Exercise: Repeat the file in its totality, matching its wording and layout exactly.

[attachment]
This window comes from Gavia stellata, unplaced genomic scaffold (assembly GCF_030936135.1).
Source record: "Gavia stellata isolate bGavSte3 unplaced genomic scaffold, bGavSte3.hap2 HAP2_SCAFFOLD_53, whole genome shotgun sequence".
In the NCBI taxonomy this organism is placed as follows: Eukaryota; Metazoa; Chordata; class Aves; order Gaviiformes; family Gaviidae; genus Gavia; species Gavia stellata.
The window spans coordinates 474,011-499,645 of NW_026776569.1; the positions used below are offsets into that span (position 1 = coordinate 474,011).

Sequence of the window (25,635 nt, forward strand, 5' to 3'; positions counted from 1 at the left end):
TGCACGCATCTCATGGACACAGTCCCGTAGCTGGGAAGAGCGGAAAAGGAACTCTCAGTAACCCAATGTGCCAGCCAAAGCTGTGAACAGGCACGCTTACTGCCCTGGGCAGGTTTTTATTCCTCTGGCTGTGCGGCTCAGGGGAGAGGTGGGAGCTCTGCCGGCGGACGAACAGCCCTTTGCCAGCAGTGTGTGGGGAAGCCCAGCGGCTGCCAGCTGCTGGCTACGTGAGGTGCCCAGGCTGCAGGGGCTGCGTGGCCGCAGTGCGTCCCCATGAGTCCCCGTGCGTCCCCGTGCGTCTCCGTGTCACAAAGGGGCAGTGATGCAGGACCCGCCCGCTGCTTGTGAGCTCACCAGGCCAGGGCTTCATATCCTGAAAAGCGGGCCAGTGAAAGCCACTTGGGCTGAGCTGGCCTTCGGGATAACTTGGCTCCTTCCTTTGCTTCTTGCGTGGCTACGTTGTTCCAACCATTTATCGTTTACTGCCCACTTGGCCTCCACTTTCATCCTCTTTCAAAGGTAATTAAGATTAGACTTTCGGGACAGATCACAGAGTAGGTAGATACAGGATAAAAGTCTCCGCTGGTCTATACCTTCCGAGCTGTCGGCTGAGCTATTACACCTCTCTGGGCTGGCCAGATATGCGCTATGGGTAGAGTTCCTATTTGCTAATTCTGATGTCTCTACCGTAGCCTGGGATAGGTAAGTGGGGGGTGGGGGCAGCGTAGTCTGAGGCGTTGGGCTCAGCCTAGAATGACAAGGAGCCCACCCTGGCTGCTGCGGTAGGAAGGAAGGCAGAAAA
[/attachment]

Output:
This window comes from Gavia stellata, unplaced genomic scaffold (assembly GCF_030936135.1).
Source record: "Gavia stellata isolate bGavSte3 unplaced genomic scaffold, bGavSte3.hap2 HAP2_SCAFFOLD_53, whole genome shotgun sequence".
In the NCBI taxonomy this organism is placed as follows: Eukaryota; Metazoa; Chordata; class Aves; order Gaviiformes; family Gaviidae; genus Gavia; species Gavia stellata.
The window spans coordinates 474,011-499,645 of NW_026776569.1; the positions used below are offsets into that span (position 1 = coordinate 474,011).

Sequence of the window (25,635 nt, forward strand, 5' to 3'; positions counted from 1 at the left end):
TGCACGCATCTCATGGACACAGTCCCGTAGCTGGGAAGAGCGGAAAAGGAACTCTCAGTAACCCAATGTGCCAGCCAAAGCTGTGAACAGGCACGCTTACTGCCCTGGGCAGGTTTTTATTCCTCTGGCTGTGCGGCTCAGGGGAGAGGTGGGAGCTCTGCCGGCGGACGAACAGCCCTTTGCCAGCAGTGTGTGGGGAAGCCCAGCGGCTGCCAGCTGCTGGCTACGTGAGGTGCCCAGGCTGCAGGGGCTGCGTGGCCGCAGTGCGTCCCCATGAGTCCCCGTGCGTCCCCGTGCGTCTCCGTGTCACAAAGGGGCAGTGATGCAGGACCCGCCCGCTGCTTGTGAGCTCACCAGGCCAGGGCTTCATATCCTGAAAAGCGGGCCAGTGAAAGCCACTTGGGCTGAGCTGGCCTTCGGGATAACTTGGCTCCTTCCTTTGCTTCTTGCGTGGCTACGTTGTTCCAACCATTTATCGTTTACTGCCCACTTGGCCTCCACTTTCATCCTCTTTCAAAGGTAATTAAGATTAGACTTTCGGGACAGATCACAGAGTAGGTAGATACAGGATAAAAGTCTCCGCTGGTCTATACCTTCCGAGCTGTCGGCTGAGCTATTACACCTCTCTGGGCTGGCCAGATATGCGCTATGGGTAGAGTTCCTATTTGCTAATTCTGATGTCTCTACCGTAGCCTGGGATAGGTAAGTGGGGGGTGGGGGCAGCGTAGTCTGAGGCGTTGGGCTCAGCCTAGAATGACAAGGAGCCCACCCTGGCTGCTGCGGTAGGAAGGAAGGCAGAAAA